Australia to lead in mining technology integration – report

While in 2020 most miners will focus on operational safety and the health of their employees through minimising risks of covid-19 spread in their mines, Fitch Solutions analysts point out that miners will once again focus on improving efficiency and cutting costs once the pandemic clears.

Australia will spearhead the global as well as Asian miners’ race to use technology to cut costs, enhance efficiency and increase mine safety due to the country’s availability of strong network connectivity, power, highly skilled labour and government support, Fitch said in its latest industry report.

The mining landscape is in the age of technological disruption today, where players are at the crossroads between a traditional past and a transformative future that is sustainable, Fitch said.

Starting from cloud computing, to new sensors, to drones, to ever more automation and now the rise of machine learning and artificial intelligence, state-of-the-art mines have all the latest technological innovations embedded in their operations.

Fitch named Rio Tinto the leader of technological integration, followed by FMG and BHP.

Read the full report here.  

Rio declares force majeure at Kennecott after quake

The world’s number two miner, Rio Tinto, (ASX:RIO) said it has invoked force majeure on contracts at its Kennecott copper operation near Salt Lake City, Utah following an earthquake last month.

Kennecott copper mine and smelter was shut down following a 5.7 magnitude earthquake close to the town of Magna on March 18. There were no injuries and Rio at the time said it identified limited damage to the operation or risk to the surrounding community.

Rio said in a statement to Reuters, “we are working to restart Kennecott’s smelter after the emergency shutdown in response to the earthquake.”

In December, Rio Tinto announced it is spending $1.5 billion to expand Kennecott and extend the life of the more-than 100-year-old open-pit mine through to 2032.

Kennecott produced 186,800 tonnes of copper last year from the iconic Bingham Canyon mine.

China EV slowdown to hit battery metals sector

The slowdown in China’s electric vehicle sector could have knock-on effects on the battery metals market in both the short and long run, commodities analysts at Argus Media in a new report.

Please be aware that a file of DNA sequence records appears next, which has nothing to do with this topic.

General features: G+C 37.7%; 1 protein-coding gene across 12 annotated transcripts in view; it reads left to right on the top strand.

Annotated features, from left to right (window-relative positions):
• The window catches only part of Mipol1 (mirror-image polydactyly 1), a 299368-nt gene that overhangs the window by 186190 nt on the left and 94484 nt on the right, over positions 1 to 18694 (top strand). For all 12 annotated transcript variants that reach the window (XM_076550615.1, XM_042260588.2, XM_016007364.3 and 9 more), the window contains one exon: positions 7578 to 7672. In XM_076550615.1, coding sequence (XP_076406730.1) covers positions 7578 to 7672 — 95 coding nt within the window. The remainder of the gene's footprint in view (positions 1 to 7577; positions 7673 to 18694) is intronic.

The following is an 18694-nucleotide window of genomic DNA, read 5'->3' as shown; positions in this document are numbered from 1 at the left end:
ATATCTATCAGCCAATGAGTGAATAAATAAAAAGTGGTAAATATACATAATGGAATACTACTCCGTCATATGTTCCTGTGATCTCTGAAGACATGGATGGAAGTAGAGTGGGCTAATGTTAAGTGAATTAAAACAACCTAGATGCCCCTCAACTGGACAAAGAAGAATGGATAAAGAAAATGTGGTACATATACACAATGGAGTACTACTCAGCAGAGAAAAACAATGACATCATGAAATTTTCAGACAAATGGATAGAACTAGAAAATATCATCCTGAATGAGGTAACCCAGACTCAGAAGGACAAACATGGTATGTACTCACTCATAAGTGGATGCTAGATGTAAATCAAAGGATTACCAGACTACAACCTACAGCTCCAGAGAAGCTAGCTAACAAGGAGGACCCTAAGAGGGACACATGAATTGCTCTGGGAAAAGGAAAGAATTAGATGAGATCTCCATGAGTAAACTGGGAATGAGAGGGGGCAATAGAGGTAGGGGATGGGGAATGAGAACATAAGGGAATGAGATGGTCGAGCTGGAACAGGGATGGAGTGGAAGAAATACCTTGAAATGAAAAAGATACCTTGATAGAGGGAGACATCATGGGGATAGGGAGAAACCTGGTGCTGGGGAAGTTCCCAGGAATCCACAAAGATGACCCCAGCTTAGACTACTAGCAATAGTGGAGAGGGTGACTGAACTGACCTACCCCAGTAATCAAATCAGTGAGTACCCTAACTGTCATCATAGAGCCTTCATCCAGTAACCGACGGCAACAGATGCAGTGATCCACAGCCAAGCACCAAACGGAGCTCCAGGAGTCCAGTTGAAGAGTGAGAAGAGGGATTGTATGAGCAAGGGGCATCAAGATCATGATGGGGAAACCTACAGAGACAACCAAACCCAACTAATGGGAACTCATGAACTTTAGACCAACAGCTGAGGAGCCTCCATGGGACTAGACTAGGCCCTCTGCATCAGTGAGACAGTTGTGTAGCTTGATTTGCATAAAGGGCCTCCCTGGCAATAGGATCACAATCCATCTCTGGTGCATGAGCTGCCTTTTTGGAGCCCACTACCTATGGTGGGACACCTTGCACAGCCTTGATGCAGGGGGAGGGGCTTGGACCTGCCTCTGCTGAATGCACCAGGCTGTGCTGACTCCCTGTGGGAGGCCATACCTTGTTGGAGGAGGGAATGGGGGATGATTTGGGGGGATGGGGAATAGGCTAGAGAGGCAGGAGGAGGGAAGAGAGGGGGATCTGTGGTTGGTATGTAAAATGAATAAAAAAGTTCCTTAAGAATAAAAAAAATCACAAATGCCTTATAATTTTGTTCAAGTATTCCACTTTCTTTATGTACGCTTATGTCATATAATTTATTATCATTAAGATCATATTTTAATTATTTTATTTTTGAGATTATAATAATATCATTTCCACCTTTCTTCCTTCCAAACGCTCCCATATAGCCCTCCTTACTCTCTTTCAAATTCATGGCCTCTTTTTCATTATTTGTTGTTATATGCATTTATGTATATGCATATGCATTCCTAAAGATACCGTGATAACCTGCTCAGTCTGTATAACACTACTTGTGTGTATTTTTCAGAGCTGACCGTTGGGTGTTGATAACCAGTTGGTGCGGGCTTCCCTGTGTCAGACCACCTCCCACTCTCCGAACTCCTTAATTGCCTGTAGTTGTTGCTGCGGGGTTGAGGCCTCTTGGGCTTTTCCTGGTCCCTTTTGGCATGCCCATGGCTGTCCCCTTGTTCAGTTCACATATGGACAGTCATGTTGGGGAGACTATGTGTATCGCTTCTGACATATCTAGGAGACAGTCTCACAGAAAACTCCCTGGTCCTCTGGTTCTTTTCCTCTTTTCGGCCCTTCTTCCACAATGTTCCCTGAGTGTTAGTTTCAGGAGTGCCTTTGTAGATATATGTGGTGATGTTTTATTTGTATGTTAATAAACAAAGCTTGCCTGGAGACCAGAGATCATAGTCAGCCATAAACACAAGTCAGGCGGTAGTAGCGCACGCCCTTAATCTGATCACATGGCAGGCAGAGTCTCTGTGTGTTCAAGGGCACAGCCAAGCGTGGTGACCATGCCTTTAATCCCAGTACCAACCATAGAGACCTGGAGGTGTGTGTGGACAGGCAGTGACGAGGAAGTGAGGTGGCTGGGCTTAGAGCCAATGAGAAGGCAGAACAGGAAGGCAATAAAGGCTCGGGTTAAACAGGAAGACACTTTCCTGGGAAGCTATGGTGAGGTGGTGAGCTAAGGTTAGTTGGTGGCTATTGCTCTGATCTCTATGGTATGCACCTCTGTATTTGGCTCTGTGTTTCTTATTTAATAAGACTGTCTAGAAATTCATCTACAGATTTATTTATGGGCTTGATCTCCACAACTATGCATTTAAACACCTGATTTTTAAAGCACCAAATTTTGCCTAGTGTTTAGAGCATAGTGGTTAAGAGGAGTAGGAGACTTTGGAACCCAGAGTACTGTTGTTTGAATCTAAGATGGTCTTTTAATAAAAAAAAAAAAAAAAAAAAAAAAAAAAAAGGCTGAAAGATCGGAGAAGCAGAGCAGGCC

A weaker economy and lower new energy vehicle (NEV) subsidies that were introduced in 2019 led to a drop in Chinese vehicle production and sales last year.

Overall, China produced 1.24 million NEVs during the year, down 2.3% from the 1.27 million produced in 2018, and significantly lower than the initial production target of 1.5 million NEVs. The country sold 1.21 million NEVs last year, a 4% drop from 1.26 million in 2018, Argus.

China currently represents almost 60% of global electric vehicle (EV) sales, according to data compiled by Argus, and a weaker industry in China has disproportionate effects on the global market.

The coronavirus outbreak has put further downward pressure on the sector at the start of 2020 and is expected to continue to weigh on China’s NEV market, with domestic production and sales forecast to fall in the first quarter.

Buying interest for NEVs is expected to weaken significantly in the short term as potential buyers have opted to stay at home to prevent infections, Argus analysts predicted.

January NEV sales were 44,000, down by 54% from a year earlier and by 73% from 163,000 in December

In January, China produced only 40,000 NEVs, down by 55% from a year earlier and by 74% from 149,000 units in December 2019. January sales were 44,000, down by 54% from a year earlier and by 73% from 163,000 in December.

Production plants in Hubei province, the source of the virus outbreak, account for around 8-9% of China’s automotive output, but plants country-wide have been affected by the crisis. Several manufacturers including the 40,000 units/yr NIO, 150,000 units/yr Xiaopeng and 300,000 units/yr Lixiang plants have postponed deliveries.

Source: Argus Media

The slowdown in China would also hinder the prospects for global growth, given the country’s lead in EV production and dominance in the global marketplace. Initial forecasts for global EV sales of over 2.5 million units for 2019 (a rise of over 25%) already proved to be over-optimistic, and predictions for sales in 2020 will have to be revised accordingly, said Argus.

The knock-on effect of this hiccup in the EV growth story is that the longer term forecast for EV sales could be over 20% lower by 2030 than originally estimated

Originally, Argus had forecasted global EV sales of almost 3.2 million units for 2020: 1.95 million in China and 1.24 million in the rest of the world. However, the firm expects China to struggle to match its EV sales in 2019 with the fraught start to the year, while sales in the rest of the world are unlikely to make up the shortfall.

As a result, Argus is now forecasting global EV sales of just under 2.1 million units in 2020, a 1.4% drop from 2019.

The knock-on effect of this hiccup in the EV growth story is that the longer term forecast for EV sales could be over 20% lower by 2030 than originally estimated, or as many as 5 million units lower in absolute terms, Argus analysts estimated.

Golden Minerals stock rises on promising PEA results

Colorado-based miner Golden Minerals (TSX: AUMN) has reported positive findings in a preliminary economic assessment (PEA) and updated mineral resource estimate for the Velardeña properties, its wholly owned silver and gold project located in Durango state, Mexico.

Tetra Tech, the engineering company responsible for preparing the PEA, assigned the project a pre-tax net present value of approximately $86 million and a possible internal rate of return of 138% after one year.